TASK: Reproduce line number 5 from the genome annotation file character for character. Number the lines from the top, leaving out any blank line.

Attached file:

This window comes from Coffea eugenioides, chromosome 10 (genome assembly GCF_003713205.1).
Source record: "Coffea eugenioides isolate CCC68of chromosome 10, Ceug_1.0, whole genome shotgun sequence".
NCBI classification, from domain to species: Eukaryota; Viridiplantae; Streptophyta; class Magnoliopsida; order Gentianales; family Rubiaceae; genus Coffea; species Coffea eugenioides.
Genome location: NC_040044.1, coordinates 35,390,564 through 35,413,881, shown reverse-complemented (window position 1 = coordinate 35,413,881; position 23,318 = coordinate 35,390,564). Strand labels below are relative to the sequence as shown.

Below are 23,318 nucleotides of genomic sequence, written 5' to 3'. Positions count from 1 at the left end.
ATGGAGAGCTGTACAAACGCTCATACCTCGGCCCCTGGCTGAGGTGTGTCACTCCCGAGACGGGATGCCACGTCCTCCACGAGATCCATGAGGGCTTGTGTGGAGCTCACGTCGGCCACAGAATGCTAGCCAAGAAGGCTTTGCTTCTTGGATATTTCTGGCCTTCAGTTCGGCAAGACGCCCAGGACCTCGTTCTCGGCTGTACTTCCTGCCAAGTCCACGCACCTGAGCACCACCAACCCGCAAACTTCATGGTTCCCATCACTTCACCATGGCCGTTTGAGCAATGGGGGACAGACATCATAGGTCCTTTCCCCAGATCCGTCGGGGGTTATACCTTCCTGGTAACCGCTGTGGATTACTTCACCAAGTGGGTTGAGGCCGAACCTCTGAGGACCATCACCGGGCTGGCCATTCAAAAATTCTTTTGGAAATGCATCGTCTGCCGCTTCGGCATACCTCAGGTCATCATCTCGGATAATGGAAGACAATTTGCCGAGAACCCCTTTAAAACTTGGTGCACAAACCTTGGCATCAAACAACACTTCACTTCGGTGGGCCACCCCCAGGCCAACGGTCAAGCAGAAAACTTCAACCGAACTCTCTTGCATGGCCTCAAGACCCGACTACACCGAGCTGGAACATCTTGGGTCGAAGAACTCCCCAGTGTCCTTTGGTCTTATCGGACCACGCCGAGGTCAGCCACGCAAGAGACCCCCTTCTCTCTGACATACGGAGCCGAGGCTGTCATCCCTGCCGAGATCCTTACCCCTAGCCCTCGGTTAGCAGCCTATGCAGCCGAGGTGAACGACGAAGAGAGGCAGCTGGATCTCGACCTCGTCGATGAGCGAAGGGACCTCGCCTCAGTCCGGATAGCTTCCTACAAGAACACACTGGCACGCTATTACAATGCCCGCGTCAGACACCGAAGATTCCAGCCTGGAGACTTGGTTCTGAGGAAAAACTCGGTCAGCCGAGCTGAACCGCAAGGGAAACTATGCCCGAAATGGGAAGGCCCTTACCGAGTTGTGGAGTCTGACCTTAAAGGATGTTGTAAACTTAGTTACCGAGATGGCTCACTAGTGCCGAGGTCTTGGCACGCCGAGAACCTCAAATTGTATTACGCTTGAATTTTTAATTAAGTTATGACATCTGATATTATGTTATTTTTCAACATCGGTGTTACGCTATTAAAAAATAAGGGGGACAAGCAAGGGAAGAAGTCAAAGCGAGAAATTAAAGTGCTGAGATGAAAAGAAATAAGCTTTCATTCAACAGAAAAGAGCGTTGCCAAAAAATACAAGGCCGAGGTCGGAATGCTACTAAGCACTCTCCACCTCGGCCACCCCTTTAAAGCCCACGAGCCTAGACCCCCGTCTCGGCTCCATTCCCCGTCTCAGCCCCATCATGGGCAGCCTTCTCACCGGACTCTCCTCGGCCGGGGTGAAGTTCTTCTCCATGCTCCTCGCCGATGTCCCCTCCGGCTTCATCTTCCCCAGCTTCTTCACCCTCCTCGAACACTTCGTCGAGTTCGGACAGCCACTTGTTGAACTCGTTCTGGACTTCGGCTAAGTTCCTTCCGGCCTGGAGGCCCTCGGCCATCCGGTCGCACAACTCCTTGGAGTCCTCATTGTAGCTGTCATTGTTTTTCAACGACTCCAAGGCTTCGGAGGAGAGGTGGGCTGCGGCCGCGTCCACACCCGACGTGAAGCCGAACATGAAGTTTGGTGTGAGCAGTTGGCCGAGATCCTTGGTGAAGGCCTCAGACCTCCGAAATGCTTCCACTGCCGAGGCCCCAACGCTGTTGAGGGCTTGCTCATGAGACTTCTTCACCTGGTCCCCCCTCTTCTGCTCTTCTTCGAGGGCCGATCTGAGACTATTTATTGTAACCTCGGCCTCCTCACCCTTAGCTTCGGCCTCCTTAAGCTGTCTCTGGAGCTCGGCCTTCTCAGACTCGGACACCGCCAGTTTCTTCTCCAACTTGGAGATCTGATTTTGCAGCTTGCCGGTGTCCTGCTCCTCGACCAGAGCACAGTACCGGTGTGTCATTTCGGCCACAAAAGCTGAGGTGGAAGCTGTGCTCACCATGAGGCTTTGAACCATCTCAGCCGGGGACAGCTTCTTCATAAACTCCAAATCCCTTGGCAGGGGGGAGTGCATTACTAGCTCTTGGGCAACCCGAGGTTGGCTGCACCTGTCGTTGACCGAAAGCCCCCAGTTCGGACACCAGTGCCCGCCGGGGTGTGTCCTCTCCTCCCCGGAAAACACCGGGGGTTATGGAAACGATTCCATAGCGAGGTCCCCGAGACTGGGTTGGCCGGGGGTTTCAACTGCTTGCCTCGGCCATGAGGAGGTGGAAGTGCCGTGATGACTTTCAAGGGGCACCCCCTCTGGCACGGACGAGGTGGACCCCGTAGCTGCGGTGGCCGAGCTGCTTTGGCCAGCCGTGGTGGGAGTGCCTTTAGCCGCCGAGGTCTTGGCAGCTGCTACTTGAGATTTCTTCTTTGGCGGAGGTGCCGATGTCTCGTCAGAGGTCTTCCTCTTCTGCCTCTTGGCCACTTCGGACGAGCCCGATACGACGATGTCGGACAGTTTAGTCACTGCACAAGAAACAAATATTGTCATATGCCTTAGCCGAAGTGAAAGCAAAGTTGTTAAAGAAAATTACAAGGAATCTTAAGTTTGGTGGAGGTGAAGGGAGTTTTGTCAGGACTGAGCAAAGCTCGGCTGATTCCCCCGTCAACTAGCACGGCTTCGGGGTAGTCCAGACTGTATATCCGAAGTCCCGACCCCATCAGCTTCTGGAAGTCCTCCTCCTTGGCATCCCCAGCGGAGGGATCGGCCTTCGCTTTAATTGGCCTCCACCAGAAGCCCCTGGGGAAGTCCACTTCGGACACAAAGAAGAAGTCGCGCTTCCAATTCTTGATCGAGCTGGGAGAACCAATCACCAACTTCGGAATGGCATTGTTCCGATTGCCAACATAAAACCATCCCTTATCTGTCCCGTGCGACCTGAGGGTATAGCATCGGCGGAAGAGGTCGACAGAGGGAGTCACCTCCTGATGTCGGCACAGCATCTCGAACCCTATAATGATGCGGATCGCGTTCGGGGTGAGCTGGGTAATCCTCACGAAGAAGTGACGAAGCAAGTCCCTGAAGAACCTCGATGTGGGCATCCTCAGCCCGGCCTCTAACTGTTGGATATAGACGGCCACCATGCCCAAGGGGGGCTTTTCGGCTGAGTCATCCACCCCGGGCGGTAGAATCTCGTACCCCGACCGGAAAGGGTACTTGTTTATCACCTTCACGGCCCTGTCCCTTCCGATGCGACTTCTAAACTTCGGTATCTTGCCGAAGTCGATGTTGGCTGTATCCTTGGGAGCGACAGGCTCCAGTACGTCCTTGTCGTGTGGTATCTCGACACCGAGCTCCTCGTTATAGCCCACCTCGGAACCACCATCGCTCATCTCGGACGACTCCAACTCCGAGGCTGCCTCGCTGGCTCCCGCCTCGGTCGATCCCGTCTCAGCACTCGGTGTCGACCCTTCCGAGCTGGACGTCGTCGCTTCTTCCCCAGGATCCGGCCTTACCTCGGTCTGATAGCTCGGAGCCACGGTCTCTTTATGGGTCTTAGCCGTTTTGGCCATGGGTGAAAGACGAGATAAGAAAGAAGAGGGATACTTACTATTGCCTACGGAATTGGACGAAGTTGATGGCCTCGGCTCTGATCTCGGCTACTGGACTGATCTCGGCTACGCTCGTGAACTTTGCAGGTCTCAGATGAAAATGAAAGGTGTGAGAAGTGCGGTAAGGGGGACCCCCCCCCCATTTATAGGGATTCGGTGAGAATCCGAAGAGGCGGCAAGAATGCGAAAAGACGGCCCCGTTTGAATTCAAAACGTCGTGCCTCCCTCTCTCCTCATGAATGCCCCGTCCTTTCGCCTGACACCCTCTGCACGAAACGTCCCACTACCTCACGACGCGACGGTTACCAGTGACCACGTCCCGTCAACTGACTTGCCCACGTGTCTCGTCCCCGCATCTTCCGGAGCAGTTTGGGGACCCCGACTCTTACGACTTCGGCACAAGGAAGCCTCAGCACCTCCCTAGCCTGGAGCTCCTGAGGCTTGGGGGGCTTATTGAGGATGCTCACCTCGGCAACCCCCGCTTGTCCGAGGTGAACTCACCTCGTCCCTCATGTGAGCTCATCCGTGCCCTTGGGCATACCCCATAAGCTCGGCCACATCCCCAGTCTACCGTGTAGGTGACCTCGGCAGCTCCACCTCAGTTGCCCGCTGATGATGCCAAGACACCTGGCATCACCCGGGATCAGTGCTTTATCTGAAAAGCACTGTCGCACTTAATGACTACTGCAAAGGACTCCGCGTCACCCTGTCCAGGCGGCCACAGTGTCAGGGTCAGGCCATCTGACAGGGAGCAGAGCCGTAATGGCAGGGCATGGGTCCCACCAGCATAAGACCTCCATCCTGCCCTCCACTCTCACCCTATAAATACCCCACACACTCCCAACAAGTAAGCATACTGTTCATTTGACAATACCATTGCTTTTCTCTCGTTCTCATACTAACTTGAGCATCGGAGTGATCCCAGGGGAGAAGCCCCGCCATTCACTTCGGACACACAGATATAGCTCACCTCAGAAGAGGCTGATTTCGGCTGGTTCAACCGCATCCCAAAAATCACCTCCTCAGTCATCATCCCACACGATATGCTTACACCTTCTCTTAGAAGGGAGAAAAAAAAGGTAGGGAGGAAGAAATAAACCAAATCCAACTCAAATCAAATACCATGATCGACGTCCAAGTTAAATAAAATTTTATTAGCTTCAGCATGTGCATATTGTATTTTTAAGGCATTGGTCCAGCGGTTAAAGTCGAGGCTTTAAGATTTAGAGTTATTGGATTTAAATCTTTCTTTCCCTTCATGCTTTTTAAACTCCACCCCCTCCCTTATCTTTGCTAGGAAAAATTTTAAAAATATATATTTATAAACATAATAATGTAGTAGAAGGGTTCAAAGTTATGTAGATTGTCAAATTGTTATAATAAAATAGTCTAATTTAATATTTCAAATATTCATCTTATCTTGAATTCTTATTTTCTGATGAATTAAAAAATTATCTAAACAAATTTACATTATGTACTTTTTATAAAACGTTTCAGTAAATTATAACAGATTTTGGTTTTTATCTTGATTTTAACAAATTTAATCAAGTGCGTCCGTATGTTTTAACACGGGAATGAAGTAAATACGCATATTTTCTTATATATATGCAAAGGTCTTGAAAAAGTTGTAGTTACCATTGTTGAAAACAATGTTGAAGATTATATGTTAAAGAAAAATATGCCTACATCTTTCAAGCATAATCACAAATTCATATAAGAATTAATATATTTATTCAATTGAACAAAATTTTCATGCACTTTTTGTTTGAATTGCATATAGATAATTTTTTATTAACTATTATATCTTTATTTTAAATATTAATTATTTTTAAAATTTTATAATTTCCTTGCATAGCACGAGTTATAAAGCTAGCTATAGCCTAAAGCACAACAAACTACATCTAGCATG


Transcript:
Below are 23,318 nucleotides of genomic sequence, written 5' to 3'. Positions count from 1 at the left end.